Committee caught up in a political pickle

The members of the Manal-apan Township Commit-tee need to take a step back from their present position and realize the 2007 election season is well under way. There are two seats up for grabs on the governing body this year, and a hard campaign will be waged by five people seeking office.

Unfortunately for Manalapan residents, the governing body fell into a political trap a few weeks ago when it took the bait thrown into the water by former committeeman and current Township Committee candidate Drew Shapiro.

Speaking at a committee meeting in July, Shapiro took issue with certain bills for payment that had been submitted in 2005 by the man who was the municipal attorney that year, Stuart Moskovitz. Shapiro was a committeeman at that time.

As soon as Shapiro mentioned the name Moskovitz, alarm bells should have started ringing on the dais because everyone who is involved in Manalapan’s municipal government knows that Shapiro and Moskovitz are sworn enemies. The mere fact that Shapiro mentioned Moskovitz’s name and said he had a problem with anything Moskovitz had done as township attorney should have set alarm bells ringing and cleared town hall.

At that moment Mayor Andrew Lucas, speaking for the committee, should have said, “Thank you for your comments, Mr. Shapiro, but given the fact that you are running for office, that you have significant issues with Mr. Moskovitz and that you are raising this issue a few months before the election, I think you should make this a part of your campaign and leave the committee out of it.”

Lucas did not make that statement, however, and that’s when the committee took the bait.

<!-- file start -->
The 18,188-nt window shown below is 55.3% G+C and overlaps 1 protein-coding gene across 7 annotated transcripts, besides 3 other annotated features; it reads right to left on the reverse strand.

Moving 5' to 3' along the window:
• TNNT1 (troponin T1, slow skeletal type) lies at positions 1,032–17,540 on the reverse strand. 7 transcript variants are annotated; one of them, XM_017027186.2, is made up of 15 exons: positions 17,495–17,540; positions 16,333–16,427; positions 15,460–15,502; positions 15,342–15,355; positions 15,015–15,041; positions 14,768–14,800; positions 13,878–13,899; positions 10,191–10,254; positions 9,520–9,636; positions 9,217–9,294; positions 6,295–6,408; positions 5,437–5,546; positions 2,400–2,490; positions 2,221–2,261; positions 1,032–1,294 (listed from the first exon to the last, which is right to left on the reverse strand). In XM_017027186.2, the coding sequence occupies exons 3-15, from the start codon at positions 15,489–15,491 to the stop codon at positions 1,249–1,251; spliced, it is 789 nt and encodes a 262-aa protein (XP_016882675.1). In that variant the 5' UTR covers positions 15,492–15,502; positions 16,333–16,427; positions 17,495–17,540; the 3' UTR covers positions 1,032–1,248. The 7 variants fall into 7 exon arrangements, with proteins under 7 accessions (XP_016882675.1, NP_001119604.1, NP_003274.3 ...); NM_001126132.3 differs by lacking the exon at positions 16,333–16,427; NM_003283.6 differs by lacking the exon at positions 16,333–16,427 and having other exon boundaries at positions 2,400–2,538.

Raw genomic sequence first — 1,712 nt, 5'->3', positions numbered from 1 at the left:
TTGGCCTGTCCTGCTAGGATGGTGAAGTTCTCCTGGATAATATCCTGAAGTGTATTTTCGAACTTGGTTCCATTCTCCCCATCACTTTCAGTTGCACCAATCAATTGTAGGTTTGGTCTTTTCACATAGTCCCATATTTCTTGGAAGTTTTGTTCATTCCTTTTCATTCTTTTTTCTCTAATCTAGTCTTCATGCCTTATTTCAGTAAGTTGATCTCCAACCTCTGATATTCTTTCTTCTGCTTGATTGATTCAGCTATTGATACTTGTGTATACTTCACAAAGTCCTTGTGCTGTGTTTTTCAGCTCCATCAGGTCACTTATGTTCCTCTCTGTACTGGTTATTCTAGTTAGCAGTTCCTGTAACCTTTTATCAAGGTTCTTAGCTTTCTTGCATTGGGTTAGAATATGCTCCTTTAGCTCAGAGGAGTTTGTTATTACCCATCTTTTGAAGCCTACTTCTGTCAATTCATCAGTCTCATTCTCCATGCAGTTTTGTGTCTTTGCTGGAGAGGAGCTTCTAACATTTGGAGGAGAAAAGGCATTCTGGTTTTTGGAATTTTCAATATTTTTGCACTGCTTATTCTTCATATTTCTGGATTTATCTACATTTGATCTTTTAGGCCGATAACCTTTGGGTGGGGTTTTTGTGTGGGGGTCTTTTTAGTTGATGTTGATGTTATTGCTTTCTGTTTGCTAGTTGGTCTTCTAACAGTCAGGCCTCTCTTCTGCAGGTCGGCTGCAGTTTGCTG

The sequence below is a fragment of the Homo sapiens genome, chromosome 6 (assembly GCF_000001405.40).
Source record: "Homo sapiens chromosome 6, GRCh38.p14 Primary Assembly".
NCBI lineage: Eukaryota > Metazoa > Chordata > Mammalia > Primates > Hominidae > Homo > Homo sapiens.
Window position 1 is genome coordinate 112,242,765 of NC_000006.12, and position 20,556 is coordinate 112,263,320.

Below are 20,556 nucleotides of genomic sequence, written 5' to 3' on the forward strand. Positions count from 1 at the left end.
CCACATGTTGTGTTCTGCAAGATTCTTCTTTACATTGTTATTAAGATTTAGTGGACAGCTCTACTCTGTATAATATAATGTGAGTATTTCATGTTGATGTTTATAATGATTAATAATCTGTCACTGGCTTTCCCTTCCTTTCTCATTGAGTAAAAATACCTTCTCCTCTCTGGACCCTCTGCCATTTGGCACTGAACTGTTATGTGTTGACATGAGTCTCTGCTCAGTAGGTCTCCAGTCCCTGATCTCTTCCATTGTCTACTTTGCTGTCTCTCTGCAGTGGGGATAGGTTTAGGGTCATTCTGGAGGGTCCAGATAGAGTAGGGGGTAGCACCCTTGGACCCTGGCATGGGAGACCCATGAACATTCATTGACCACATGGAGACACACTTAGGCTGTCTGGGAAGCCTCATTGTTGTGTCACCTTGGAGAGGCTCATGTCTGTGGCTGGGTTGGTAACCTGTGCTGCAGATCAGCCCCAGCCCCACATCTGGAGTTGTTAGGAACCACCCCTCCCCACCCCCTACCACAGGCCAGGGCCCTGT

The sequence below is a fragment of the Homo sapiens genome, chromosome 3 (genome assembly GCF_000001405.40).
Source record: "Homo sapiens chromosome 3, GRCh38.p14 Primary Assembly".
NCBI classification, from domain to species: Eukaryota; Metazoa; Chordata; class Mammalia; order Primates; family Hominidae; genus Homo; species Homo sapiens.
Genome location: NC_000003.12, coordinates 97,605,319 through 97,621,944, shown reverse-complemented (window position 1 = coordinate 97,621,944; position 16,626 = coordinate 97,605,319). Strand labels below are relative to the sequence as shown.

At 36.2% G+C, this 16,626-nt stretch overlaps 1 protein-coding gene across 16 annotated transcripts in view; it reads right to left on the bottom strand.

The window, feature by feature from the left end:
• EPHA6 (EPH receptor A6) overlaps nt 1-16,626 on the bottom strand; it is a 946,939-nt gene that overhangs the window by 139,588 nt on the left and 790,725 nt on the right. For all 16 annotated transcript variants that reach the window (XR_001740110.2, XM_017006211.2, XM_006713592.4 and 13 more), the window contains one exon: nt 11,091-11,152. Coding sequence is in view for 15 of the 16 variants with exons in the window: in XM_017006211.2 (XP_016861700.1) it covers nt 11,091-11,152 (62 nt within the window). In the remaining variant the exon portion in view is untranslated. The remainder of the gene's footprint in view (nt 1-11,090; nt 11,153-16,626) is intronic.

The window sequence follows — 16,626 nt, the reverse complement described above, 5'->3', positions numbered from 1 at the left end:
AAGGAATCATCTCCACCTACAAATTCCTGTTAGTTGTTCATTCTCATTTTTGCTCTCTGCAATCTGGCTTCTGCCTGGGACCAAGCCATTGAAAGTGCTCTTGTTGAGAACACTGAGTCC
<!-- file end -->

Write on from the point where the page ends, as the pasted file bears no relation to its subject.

Committeeman Anthony Gennaro said he would look into Moskovitz’s bills from 2005 and report back to the committee. Gennaro made that report on Aug. 8, but the presentation he made was laughable and sank the committee deeper into the political muck.

Gennaro produced a report that had plenty of details about legal bills that had been submitted in 2003 and 2004 – by township attorneys other than Moskovitz – and no details whatsoever about Moskovitz’s bills from 2005. How is that possible?

And then, stating that he did not want to “get in the middle of a war” between Moskovitz and Shapiro, Gennaro proceeded to do just that when he delivered a prepared statement that was nothing more than a politically motivated diatribe against former and present township employees and professionals.

Gennaro’s attempt to deliver his entire statement was thwarted by Township Attorney Caroline Casagrande who rightly observed that he was supposed to be giving a summation of the findings of his review of Moskovitz’s bills and not serving as a public relations conduit for any one individual.

Gennaro’s concluding statement that “I consider this matter closed” hardly seems to close the issue, especially since he provided no evidence to show how he concluded there was nothing wrong with Moskovitz’s bills.

To compound the situation, Gennaro’s report cited a specific broadside against Shapiro that has been kicking around Manal-apan’s political rumor mill for some time. Gennaro’s mention of that particular allegation in his report is an unnerving coincidence in the context of a supposedly independent examination of Moskovitz’s legal bills.

Gennaro has to decide whose agenda he is advancing. It is the people whose interests he was elected to serve and he must refrain from petty politicking from the dais.

It is time for the Township Committee to say, “Enough.” No more campaigning during meetings. No more wasting time and effort chasing down candidates’ claims. Any candidate who has a problem with someone or something in Manalapan should call the local media to a press conference and make his or her complaints public in that venue and provide evidence to back up those claims.

Manalapan residents should not stand for real township business to be delayed or taken off track because committee members are getting involved in a political campaign.